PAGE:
Border row: Denmark gets a taste of its own medicine

Denmark’s decision to increase spot checks and immigration staff at its borders has ironically resulted in similar spot checks and increased surveillance on the country itself by the European Commission.

The international body released a statement on Monday 18th July announcing that, to ensure free movement under EU regulations is not violated, Denmark will be subjected to a “strict monitoring system”.

The first phase of Denmark’s so-called ‘permanent border control’ system was put in place on 5th July, when 50 additional customs agents were posted to land and sea borders. The move has come under widespread criticism from other European nations which are concerned that the Schengen Agreement, which ensures the free movement of goods and people between EU member states, is being undermined.

Eight European Commission delegation officials came to Denmark last week to investigate the details of the increased checks and the motivation behind them. The group attended two pre-scheduled appointments at borders with Sweden and Germany, but found they were unable to fully assess the situation as no Danish customs officers were present at the time. The Danish authorities say this backs up their claim that agents will not be a permanent presence.

European commissioner for home affairs, Cecillia Malmstorn, indicated that many questions still remain after the unsatisfactory visit. “In a first assessment the experts reported that they were unable to get sufficient justifications from the Danish side for the intensification of the controls at the internal borders,” she said in a statement.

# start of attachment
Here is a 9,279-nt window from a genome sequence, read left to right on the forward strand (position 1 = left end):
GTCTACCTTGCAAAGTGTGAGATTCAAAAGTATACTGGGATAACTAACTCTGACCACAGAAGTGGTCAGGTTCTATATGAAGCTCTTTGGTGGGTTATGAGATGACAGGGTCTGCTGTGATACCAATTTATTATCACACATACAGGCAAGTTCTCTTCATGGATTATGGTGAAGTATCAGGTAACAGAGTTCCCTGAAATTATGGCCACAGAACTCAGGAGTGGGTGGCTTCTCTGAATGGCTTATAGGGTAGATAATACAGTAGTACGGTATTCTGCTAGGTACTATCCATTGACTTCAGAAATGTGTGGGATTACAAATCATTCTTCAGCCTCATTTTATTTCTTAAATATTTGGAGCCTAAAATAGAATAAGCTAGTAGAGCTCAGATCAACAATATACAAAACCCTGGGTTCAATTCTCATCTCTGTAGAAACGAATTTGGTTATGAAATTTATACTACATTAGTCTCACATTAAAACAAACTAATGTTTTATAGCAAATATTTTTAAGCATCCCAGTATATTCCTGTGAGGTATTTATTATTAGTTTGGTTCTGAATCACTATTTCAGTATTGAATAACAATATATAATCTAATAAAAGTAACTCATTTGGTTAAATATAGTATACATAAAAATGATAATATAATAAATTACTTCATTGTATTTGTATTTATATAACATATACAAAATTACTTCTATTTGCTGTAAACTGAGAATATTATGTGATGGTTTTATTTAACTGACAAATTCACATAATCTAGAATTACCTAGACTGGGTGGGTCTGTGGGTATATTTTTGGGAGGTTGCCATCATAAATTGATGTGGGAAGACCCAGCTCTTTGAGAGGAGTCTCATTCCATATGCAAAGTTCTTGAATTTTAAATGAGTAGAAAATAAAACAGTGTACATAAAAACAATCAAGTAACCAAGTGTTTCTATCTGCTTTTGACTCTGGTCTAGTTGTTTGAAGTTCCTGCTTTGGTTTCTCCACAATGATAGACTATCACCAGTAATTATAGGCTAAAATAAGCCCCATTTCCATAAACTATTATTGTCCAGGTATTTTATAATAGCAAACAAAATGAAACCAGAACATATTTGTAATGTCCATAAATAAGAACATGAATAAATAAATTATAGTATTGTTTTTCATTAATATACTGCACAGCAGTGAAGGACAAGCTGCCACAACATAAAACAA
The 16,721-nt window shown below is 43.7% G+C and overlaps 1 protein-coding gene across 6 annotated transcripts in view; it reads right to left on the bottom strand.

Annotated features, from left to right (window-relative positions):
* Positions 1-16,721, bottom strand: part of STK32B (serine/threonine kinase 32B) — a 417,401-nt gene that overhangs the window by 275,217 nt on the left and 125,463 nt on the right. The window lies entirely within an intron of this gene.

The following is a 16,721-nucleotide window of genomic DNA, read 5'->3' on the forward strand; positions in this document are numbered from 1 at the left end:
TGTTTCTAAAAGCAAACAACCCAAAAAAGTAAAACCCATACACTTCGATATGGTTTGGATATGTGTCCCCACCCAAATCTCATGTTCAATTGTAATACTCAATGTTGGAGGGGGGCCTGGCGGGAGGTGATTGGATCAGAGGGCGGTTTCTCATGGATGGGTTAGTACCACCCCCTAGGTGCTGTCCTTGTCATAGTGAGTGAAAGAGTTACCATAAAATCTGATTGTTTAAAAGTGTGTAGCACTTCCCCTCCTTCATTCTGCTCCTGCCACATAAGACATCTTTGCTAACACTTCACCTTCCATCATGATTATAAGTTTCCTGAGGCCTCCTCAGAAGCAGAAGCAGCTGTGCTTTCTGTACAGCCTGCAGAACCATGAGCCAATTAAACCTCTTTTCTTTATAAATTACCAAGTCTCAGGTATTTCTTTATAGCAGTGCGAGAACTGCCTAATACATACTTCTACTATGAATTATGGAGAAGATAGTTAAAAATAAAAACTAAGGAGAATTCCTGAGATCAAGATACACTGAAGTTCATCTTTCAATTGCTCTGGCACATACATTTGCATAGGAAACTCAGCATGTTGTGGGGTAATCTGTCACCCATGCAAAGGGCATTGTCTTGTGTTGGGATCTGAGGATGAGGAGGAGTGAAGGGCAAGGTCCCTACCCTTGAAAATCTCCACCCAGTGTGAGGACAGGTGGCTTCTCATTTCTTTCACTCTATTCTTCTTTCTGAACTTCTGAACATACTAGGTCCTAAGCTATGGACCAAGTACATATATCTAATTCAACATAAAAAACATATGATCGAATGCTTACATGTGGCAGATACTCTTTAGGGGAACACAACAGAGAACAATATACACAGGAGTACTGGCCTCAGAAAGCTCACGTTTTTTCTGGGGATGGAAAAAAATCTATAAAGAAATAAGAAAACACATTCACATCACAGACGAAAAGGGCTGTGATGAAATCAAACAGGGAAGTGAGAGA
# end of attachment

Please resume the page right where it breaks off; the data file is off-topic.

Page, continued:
“According to the experts, the risk assessment required to justify the controls was not sufficient and there were no clear instructions to border control officers on how to carry out controls,” Malmstrom added. “It is incumbent on Denmark to demonstrate factually that the gravity of the situation justifies putting in place controls which might affect the exercise of free movement of goods, services and persons at the internal borders with Germany and Sweden.”

“The result of the mission makes it even more necessary to establish a reinforced dialogue with the Danish authorities and to put in place a strict monitoring system based on regular information from the Danish authorities, not excluding further visits if necessary,” Malmstrom concluded.

Denmark plans to implement the second phase of its new system, which will include permanent customs plazas and traffic funnels, by 2014. Lene Espersen, the country’s foreign affairs minister, said they will do their best to quell concerns.

“We are in an ongoing discussion with the Commission right now,” Espersen said. “The most important thing is that we answer their questions, so that we can put our neighbours and the Commission at ease.”